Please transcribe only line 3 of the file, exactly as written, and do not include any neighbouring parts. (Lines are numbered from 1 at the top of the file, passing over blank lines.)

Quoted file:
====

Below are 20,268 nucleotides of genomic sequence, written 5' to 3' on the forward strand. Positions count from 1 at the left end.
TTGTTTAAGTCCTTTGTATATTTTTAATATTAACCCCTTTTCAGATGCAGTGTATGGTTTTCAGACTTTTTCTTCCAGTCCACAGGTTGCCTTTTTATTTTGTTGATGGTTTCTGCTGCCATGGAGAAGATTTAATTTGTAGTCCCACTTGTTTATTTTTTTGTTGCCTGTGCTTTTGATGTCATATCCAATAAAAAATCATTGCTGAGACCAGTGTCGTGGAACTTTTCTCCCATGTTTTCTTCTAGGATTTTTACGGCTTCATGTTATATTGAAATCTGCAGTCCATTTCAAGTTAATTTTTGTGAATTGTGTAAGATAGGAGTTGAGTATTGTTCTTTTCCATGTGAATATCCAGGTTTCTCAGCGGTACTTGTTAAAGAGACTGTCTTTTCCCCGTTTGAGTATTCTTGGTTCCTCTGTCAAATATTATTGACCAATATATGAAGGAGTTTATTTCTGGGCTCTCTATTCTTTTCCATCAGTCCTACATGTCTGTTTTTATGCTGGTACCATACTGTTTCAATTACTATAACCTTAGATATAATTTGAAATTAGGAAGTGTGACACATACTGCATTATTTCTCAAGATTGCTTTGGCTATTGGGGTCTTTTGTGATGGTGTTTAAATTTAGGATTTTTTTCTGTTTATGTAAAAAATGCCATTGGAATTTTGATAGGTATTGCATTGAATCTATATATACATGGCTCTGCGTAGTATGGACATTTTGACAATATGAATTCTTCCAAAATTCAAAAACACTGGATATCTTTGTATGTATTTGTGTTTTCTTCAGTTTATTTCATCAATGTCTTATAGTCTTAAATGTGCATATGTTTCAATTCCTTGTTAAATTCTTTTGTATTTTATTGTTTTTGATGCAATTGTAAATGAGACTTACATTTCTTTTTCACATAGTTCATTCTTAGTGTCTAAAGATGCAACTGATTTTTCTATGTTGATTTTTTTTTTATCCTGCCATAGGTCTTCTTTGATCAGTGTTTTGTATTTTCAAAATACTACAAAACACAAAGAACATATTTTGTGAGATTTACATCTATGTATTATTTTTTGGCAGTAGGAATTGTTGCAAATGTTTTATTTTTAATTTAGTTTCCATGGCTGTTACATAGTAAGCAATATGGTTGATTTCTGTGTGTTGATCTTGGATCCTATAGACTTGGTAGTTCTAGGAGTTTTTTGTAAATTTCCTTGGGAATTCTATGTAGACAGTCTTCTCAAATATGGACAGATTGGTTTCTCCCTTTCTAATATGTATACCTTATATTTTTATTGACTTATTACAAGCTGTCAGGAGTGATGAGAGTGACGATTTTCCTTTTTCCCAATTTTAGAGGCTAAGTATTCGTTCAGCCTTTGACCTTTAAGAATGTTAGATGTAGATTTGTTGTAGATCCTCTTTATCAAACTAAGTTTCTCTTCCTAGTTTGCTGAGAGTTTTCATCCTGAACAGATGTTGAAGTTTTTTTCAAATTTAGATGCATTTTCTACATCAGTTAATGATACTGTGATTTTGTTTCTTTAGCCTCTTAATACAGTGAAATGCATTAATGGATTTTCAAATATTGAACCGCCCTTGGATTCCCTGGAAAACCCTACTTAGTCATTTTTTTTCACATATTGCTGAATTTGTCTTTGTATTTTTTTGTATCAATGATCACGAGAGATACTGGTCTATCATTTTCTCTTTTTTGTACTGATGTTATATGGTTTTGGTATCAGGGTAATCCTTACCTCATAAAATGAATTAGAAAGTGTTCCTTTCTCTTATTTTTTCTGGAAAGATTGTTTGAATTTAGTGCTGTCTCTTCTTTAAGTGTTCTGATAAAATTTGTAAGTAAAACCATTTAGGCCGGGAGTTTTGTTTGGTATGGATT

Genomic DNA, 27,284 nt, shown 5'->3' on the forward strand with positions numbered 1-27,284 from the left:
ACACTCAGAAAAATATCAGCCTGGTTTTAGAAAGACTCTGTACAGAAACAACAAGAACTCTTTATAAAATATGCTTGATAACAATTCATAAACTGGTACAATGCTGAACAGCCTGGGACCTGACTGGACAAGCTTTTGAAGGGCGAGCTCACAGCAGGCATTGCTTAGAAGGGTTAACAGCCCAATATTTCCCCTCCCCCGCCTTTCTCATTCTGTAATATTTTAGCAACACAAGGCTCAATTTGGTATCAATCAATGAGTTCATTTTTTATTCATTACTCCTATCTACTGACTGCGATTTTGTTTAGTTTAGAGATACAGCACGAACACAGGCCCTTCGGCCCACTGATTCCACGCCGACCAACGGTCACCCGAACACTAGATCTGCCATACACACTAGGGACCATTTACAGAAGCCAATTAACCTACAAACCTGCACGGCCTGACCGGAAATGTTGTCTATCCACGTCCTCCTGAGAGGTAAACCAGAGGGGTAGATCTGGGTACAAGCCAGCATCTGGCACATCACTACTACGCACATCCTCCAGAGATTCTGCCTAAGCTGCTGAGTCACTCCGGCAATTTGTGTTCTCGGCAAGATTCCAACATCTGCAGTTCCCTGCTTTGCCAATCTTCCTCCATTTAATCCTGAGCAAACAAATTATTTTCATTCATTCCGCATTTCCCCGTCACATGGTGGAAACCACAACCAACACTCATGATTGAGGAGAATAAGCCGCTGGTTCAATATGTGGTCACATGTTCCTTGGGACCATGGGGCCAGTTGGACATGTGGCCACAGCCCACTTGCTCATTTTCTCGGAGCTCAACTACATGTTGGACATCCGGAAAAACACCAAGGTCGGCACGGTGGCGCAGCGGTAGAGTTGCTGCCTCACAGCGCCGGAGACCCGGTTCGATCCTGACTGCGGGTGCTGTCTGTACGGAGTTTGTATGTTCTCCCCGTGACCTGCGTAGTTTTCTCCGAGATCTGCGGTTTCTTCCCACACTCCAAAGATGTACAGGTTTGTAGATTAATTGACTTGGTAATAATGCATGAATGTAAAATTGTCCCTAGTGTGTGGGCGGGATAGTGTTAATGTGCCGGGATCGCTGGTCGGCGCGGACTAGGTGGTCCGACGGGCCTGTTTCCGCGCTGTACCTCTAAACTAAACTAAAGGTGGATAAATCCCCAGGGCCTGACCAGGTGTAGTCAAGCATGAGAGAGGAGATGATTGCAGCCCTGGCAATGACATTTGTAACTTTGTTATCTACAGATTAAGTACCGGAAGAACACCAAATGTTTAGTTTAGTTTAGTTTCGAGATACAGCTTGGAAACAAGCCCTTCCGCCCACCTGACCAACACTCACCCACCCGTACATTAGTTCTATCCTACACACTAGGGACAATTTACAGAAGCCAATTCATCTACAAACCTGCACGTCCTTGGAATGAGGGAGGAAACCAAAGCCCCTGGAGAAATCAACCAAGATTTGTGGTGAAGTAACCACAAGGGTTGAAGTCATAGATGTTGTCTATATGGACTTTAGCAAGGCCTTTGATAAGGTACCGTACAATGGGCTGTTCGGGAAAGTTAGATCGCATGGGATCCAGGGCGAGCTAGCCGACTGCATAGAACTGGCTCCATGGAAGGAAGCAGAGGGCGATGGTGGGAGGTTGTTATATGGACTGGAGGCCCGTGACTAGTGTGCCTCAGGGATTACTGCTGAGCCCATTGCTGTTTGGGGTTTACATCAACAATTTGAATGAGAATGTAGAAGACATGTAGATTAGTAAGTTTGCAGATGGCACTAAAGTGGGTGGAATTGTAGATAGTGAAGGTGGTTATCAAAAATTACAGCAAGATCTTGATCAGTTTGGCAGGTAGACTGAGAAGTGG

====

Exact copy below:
Genomic DNA, 27,284 nt, shown 5'->3' on the forward strand with positions numbered 1-27,284 from the left: